R Scott
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paul wheaton wrote:We have a small shack on skids here called "the love shack". It was built in a day. We currently have plans to upgrade it a little. But since it is on skids, it is much lower to the ground than a tiny house built on a trailer.

We have lots of stuff on skids.

So we talked about something for all the stuff on skids. We were calling it a dolly. So there would be a lot less metal and a lot less to build. The love shack would sit on the ground when parked. And when you want to go down the road, you could put it on the dolly. We've talked about lots of ways to get the love shack on and off the dolly.





If you build all your skids the same width, it wouldn't be too hard to build "clamp on" axles similar to what people do for chicken tractors and portable high tunnels or what some old farm machinery had (they pulled sideways down the road because they were narrower that way).
 
paul wheaton
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My brother is currently working on two other projects. One is welding up a ladder rack. Another is welding up flatbed trailer with a dump.
welding-ladder-rack.jpg
[Thumbnail for welding-ladder-rack.jpg]
 
paul wheaton
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paul wheaton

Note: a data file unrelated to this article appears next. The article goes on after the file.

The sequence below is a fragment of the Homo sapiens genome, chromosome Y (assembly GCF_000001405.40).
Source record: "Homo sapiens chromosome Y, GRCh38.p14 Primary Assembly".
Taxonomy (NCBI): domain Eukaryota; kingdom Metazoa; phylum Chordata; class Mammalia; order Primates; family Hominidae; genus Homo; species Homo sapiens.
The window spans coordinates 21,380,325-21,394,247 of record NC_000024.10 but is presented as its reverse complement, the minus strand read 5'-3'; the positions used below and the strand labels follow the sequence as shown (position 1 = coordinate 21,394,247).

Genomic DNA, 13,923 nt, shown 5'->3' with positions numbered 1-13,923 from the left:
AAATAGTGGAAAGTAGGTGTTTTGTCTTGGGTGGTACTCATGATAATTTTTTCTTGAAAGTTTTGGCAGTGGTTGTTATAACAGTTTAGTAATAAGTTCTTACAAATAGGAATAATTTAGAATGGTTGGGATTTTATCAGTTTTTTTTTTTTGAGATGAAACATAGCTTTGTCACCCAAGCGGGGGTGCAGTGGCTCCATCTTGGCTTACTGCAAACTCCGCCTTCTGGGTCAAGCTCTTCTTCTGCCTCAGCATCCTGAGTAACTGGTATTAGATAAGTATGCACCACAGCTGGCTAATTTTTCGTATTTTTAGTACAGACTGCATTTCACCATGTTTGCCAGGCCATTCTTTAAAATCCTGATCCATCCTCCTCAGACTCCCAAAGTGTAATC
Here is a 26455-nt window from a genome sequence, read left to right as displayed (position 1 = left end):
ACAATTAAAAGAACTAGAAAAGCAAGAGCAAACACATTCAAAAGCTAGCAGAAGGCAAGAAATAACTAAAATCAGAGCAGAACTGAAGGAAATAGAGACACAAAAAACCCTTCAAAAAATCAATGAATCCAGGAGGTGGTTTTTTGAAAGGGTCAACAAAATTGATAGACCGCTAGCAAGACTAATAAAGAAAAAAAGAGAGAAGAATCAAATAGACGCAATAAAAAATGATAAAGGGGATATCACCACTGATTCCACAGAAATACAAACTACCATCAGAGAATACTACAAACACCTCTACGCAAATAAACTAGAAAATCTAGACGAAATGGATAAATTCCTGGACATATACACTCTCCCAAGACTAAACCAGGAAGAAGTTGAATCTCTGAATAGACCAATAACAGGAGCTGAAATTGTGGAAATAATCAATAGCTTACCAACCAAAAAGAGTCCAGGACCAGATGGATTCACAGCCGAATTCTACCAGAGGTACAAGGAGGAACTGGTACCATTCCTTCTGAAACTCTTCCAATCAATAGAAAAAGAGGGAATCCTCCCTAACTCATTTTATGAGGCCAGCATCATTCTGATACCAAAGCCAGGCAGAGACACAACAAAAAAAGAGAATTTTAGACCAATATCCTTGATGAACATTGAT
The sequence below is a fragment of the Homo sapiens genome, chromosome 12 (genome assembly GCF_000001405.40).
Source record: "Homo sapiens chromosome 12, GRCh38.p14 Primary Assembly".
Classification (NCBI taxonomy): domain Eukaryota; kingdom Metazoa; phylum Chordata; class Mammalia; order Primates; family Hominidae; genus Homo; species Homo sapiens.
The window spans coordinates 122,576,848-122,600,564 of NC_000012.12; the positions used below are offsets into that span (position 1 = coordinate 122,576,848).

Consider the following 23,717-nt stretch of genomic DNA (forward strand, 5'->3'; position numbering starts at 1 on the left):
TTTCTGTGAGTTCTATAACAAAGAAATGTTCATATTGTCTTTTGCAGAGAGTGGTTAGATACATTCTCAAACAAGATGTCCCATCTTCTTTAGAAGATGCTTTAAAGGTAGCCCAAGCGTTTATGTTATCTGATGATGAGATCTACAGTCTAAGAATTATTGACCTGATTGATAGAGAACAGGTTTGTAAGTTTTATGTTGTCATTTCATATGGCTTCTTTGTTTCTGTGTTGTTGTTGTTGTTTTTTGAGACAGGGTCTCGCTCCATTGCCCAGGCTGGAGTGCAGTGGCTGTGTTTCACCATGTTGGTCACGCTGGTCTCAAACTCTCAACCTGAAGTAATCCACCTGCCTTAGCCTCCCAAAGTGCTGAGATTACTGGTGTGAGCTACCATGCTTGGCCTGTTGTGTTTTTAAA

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So we have the solar cart almost complete:



The flatbed for the truck with a hydraulic dump:



We are about to construct a bigger trailer to hold 3 kilowatts of solar panels and movable battery packs (for electric vehicles and electric tractor and just electrical use wherever we need it.

And the ladder rack for the little ford pickup:




I think there are three or four other welding projects that have been done. And I could see editing them all up so that they would fit into about two hours on one DVD. But that is a large amount of work for eight copies (there are eight thumbs up on the first post in this thread). So I'm thinking that this would be a kickstarter where we would ask for something like $11,000 to do this. And the DVD would be $20 during the kickstarter and $35 after the kickstarter. A downloadable version might be something like $15 during the kickstarter.

So at 8 copies at $20 each, that's a total gross income of $160. And $160 is far less than $11,000.

Granted, this is not so much permaculture and more like homesteading. But I'm thinking that this would still be something that people might like to get their heads wrapped around.

So in two hours there would be five projects:

1) the solar power cart (with walking suspension)

2) the jumbo solar power cart (with walking suspension)

3) the pickup flat bed with dump

4) the pickup ladder rack